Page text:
On September 22 the United States Attorney’s Office for the Eastern District of Washington announced that a group of major government energy and construction contractors have agreed to pay the government a total of $57,750,000 to settle allegations that the companies violated the False Claims Act by charging the Department of Energy (DOE) for work that hadn’t been done. Starting in 2001, Bechtel National Inc., Bechtel Corporation (Bechtel), AECOM Energy & Construction, Inc. (AECOM), and their subsidiary Waste Treatment Completion Company, LLC (WTCC), had been contracted to build a multi-billion dollar radioactive Waste Treatment Plant (WTP). The WTP is located in Richland, Washington, and treats vast amounts of radioactive waste. The government alleges that the companies produced a pattern of fraudulent negligence when billing the hours of their craftspeople to the DOE.
A whistleblower complaint filed by four employees in 2017 alleges that AECOM and Bechtel knew inflated hours were being charged to the DOE but failed to stop it. In fact, the companies have admitted to knowing that they were billing the DOE for idle hours for years and did nothing.
In many False Claims Act settlements the companies settling with the government pay exorbitant fees in order to avoid admitting liability. In this case however, Bechtel and AECOM have made a Statement of Facts that outlines their misconduct. Between 2009 and 2019, Bechtel and AECOM admitted to knowingly allowing their workers to bill for idle time, sometimes “several hours” at a time. They also admitted “to failing to schedule and carry out adequate work to keep craft personnel sufficiently occupied and productive, resulting in excessive idle time.” They admitted to continuing this practice of overbilling even while they knew they were being investigated.
Bechtel and AECOM have also agreed to enter an independent corporate monitor agreement that will last for three years. The agreement requires them to pay for two full time positions for independent monitors who will have full access to their systems and meetings. While the monitors will be paid by the contracting companies, they will work directly for the United States and will report any suspicious activity they witness. Bechtel and AECOM stand to lose a further $10 million if they violate the terms of the monitoring agreement or provide any kind of false information.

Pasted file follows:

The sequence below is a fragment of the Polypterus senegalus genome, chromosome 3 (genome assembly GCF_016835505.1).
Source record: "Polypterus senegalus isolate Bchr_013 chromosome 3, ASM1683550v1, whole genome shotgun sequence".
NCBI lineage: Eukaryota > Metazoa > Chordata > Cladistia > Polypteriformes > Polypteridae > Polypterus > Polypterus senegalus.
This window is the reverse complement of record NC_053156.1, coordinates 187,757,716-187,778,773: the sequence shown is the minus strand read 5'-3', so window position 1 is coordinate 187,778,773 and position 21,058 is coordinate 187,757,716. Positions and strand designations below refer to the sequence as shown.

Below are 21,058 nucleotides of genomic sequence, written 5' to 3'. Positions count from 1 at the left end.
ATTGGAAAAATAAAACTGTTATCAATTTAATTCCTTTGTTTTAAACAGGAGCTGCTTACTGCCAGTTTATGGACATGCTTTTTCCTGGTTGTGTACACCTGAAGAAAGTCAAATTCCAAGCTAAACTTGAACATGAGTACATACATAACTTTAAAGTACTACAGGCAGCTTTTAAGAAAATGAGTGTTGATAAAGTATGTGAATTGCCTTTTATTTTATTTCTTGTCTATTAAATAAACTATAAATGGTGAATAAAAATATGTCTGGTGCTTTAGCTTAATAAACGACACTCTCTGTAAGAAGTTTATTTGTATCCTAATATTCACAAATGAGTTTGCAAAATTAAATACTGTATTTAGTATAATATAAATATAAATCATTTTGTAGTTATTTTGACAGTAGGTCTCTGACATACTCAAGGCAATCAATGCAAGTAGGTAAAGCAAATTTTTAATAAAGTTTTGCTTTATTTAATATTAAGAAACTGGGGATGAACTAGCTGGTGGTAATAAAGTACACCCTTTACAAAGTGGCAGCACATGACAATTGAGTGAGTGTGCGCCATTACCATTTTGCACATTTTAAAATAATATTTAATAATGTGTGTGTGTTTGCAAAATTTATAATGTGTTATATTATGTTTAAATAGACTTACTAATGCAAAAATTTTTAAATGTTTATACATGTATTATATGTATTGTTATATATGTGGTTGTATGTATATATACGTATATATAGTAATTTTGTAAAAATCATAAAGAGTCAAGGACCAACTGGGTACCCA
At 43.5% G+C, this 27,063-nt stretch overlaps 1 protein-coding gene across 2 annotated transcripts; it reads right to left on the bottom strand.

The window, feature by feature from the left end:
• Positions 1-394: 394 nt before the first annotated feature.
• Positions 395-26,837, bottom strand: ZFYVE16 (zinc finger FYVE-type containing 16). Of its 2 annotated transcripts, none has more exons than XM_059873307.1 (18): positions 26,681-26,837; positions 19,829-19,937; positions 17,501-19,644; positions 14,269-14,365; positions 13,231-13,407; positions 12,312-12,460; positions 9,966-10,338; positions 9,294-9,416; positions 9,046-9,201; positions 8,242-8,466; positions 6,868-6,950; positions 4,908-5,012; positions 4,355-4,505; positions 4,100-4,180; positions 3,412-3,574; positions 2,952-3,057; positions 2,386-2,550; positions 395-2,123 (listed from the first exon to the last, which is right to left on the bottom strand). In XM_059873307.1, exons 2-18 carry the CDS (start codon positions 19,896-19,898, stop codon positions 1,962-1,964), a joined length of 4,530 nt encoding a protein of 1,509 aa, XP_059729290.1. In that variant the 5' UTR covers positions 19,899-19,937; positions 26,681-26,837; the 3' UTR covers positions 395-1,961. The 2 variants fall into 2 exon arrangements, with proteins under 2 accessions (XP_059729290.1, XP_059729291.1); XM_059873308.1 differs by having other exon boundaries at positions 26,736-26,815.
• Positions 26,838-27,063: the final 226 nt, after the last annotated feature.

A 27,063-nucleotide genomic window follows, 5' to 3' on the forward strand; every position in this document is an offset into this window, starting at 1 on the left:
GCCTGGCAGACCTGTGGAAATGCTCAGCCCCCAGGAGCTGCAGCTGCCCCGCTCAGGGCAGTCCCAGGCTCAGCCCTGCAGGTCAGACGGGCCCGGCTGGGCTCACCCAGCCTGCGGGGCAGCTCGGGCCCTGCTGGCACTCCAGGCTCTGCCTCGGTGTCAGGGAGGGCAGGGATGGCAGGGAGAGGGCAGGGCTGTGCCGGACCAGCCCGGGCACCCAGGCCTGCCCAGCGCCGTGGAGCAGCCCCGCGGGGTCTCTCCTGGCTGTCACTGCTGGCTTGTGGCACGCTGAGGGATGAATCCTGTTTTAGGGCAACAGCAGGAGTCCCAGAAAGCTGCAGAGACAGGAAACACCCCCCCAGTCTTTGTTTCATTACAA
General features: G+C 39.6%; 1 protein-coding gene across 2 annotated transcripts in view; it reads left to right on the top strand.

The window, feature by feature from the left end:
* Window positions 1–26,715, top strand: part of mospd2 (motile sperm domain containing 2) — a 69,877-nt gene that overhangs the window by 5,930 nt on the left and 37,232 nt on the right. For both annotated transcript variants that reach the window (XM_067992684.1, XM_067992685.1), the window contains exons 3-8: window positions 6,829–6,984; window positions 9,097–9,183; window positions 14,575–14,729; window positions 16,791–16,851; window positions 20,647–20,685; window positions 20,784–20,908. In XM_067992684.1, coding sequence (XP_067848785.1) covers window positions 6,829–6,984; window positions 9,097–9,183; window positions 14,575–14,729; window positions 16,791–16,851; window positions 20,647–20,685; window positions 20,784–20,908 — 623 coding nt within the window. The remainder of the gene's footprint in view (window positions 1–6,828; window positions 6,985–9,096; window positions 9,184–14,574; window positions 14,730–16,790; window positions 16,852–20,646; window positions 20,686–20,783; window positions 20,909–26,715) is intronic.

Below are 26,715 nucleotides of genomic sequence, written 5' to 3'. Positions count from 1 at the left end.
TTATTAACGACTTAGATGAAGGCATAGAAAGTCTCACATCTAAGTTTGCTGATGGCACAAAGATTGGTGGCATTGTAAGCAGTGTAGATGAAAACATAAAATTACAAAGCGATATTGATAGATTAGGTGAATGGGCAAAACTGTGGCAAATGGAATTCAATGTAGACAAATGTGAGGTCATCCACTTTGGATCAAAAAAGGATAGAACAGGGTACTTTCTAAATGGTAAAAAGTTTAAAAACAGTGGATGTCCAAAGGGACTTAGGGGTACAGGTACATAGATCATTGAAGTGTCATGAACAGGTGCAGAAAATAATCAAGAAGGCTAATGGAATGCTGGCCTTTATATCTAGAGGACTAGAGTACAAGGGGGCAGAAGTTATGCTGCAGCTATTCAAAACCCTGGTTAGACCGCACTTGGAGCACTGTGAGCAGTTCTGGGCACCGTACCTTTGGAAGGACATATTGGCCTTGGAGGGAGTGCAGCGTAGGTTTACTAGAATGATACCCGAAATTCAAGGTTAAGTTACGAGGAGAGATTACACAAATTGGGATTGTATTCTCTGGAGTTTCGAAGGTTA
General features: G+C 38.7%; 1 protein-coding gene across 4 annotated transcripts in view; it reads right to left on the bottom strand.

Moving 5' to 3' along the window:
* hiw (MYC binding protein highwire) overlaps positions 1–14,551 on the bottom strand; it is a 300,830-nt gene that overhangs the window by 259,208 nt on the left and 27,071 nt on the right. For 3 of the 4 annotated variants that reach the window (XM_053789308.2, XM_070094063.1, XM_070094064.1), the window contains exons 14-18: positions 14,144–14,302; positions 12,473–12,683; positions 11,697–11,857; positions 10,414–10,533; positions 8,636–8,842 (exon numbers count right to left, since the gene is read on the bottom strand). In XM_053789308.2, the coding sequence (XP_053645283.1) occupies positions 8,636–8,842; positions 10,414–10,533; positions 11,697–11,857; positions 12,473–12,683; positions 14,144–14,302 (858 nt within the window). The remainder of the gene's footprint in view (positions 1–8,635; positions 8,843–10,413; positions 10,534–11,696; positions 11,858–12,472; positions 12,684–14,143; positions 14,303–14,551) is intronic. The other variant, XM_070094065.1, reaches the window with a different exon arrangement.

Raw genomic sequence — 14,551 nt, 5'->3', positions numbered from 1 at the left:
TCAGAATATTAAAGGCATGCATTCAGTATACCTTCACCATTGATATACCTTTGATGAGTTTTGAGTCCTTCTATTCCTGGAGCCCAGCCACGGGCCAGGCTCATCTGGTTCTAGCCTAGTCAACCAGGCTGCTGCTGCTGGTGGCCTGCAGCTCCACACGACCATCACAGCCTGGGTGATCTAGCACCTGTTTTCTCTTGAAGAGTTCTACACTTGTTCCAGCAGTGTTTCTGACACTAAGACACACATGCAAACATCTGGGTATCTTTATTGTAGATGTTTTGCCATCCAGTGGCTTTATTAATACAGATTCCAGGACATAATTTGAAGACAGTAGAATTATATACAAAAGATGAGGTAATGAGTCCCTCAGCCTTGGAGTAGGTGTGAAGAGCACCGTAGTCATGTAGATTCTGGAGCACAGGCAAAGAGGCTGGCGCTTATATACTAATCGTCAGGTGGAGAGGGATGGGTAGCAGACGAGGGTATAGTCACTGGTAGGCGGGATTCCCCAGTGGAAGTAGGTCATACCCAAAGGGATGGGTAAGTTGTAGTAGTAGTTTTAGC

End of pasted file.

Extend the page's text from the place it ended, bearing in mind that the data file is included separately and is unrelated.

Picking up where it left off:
Joseph H. Harrington, First Assistant Attorney for the Eastern District of Washington said that “Completing the WTP is not only critical to public safety and the environmental health of the Pacific Northwest, but is an urgent and critically important ongoing public health concern, which the DOE and the State of Washington have appropriately made a top priority. It is stunning that, for nearly a decade, Bechtel and AECOM chose to line their corporate pockets by diverting important taxpayer funds from this critically essential effort.”
The whistleblowers in this case exposed a clear pattern of fraud that affected the potential safety and wellbeing of a huge number of Americans, as the WTP treats dangerous and toxic waste. Under the False Claims Act, whistleblowers, or relators, can claim 10 to 30% of the total funds recovered by the government. For their part in bringing this fraud to light, they will collectively receive $13,750,000.